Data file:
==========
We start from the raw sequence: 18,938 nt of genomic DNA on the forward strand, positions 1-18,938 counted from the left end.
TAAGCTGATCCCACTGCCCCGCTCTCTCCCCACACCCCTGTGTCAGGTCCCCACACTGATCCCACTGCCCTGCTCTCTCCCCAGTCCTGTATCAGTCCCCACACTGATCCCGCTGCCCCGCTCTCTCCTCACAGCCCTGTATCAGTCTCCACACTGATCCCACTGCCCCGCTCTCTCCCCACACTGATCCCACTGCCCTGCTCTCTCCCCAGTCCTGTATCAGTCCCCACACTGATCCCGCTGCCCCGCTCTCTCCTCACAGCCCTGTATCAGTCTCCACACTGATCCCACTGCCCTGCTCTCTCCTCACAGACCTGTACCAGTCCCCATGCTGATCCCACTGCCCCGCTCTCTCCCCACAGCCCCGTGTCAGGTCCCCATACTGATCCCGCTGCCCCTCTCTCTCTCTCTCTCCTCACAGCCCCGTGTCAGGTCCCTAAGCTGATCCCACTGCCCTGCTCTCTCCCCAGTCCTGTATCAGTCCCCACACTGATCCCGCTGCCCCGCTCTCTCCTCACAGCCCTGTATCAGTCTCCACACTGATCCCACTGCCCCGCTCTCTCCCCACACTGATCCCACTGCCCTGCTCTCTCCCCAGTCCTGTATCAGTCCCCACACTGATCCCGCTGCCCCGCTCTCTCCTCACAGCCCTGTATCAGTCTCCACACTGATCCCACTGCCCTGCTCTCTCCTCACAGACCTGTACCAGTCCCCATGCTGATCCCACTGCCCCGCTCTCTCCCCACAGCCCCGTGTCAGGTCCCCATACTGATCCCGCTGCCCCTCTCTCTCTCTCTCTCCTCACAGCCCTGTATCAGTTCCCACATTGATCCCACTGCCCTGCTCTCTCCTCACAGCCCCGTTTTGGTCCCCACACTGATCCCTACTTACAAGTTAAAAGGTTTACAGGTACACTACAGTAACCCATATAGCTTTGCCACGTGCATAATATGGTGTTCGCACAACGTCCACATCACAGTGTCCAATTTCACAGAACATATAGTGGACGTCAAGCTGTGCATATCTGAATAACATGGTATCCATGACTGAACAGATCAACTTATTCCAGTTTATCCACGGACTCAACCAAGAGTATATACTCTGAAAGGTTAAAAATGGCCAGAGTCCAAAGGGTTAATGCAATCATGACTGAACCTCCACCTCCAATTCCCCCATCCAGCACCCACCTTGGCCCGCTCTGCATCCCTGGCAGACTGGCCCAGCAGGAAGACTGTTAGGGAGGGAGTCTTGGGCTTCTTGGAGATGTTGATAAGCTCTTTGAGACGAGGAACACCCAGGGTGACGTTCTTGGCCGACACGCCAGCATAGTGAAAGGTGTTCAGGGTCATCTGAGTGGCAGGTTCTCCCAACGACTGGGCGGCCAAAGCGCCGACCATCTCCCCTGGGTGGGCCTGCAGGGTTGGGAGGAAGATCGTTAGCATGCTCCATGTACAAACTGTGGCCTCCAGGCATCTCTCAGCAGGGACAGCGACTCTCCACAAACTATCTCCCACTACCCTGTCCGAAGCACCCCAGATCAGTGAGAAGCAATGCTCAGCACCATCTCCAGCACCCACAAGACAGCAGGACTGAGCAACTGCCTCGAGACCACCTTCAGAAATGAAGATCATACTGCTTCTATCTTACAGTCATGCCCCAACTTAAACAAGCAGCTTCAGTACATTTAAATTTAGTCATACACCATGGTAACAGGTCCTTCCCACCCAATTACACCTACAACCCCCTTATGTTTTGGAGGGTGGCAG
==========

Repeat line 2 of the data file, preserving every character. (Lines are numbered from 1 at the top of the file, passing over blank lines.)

TAAGCTGATCCCACTGCCCCGCTCTCTCCCCACACCCCTGTGTCAGGTCCCCACACTGATCCCACTGCCCTGCTCTCTCCCCAGTCCTGTATCAGTCCCCACACTGATCCCGCTGCCCCGCTCTCTCCTCACAGCCCTGTATCAGTCTCCACACTGATCCCACTGCCCCGCTCTCTCCCCACACTGATCCCACTGCCCTGCTCTCTCCCCAGTCCTGTATCAGTCCCCACACTGATCCCGCTGCCCCGCTCTCTCCTCACAGCCCTGTATCAGTCTCCACACTGATCCCACTGCCCTGCTCTCTCCTCACAGACCTGTACCAGTCCCCATGCTGATCCCACTGCCCCGCTCTCTCCCCACAGCCCCGTGTCAGGTCCCCATACTGATCCCGCTGCCCCTCTCTCTCTCTCTCTCCTCACAGCCCCGTGTCAGGTCCCTAAGCTGATCCCACTGCCCTGCTCTCTCCCCAGTCCTGTATCAGTCCCCACACTGATCCCGCTGCCCCGCTCTCTCCTCACAGCCCTGTATCAGTCTCCACACTGATCCCACTGCCCCGCTCTCTCCCCACACTGATCCCACTGCCCTGCTCTCTCCCCAGTCCTGTATCAGTCCCCACACTGATCCCGCTGCCCCGCTCTCTCCTCACAGCCCTGTATCAGTCTCCACACTGATCCCACTGCCCTGCTCTCTCCTCACAGACCTGTACCAGTCCCCATGCTGATCCCACTGCCCCGCTCTCTCCCCACAGCCCCGTGTCAGGTCCCCATACTGATCCCGCTGCCCCTCTCTCTCTCTCTCTCCTCACAGCCCTGTATCAGTTCCCACATTGATCCCACTGCCCTGCTCTCTCCTCACAGCCCCGTTTTGGTCCCCACACTGATCCCTACTTACAAGTTAAAAGGTTTACAGGTACACTACAGTAACCCATATAGCTTTGCCACGTGCATAATATGGTGTTCGCACAACGTCCACATCACAGTGTCCAATTTCACAGAACATATAGTGGACGTCAAGCTGTGCATATCTGAATAACATGGTATCCATGACTGAACAGATCAACTTATTCCAGTTTATCCACGGACTCAACCAAGAGTATATACTCTGAAAGGTTAAAAATGGCCAGAGTCCAAAGGGTTAATGCAATCATGACTGAACCTCCACCTCCAATTCCCCCATCCAGCACCCACCTTGGCCCGCTCTGCATCCCTGGCAGACTGGCCCAGCAGGAAGACTGTTAGGGAGGGAGTCTTGGGCTTCTTGGAGATGTTGATAAGCTCTTTGAGACGAGGAACACCCAGGGTGACGTTCTTGGCCGACACGCCAGCATAGTGAAAGGTGTTCAGGGTCATCTGAGTGGCAGGTTCTCCCAACGACTGGGCGGCCAAAGCGCCGACCATCTCCCCTGGGTGGGCCTGCAGGGTTGGGAGGAAGATCGTTAGCATGCTCCATGTACAAACTGTGGCCTCCAGGCATCTCTCAGCAGGGACAGCGACTCTCCACAAACTATCTCCCACTACCCTGTCCGAAGCACCCCAGATCAGTGAGAAGCAATGCTCAGCACCATCTCCAGCACCCACAAGACAGCAGGACTGAGCAACTGCCTCGAGACCACCTTCAGAAATGAAGATCATACTGCTTCTATCTTACAGTCATGCCCCAACTTAAACAAGCAGCTTCAGTACATTTAAATTTAGTCATACACCATGGTAACAGGTCCTTCCCACCCAATTACACCTACAACCCCCTTATGTTTTGGAGGGTGGCAG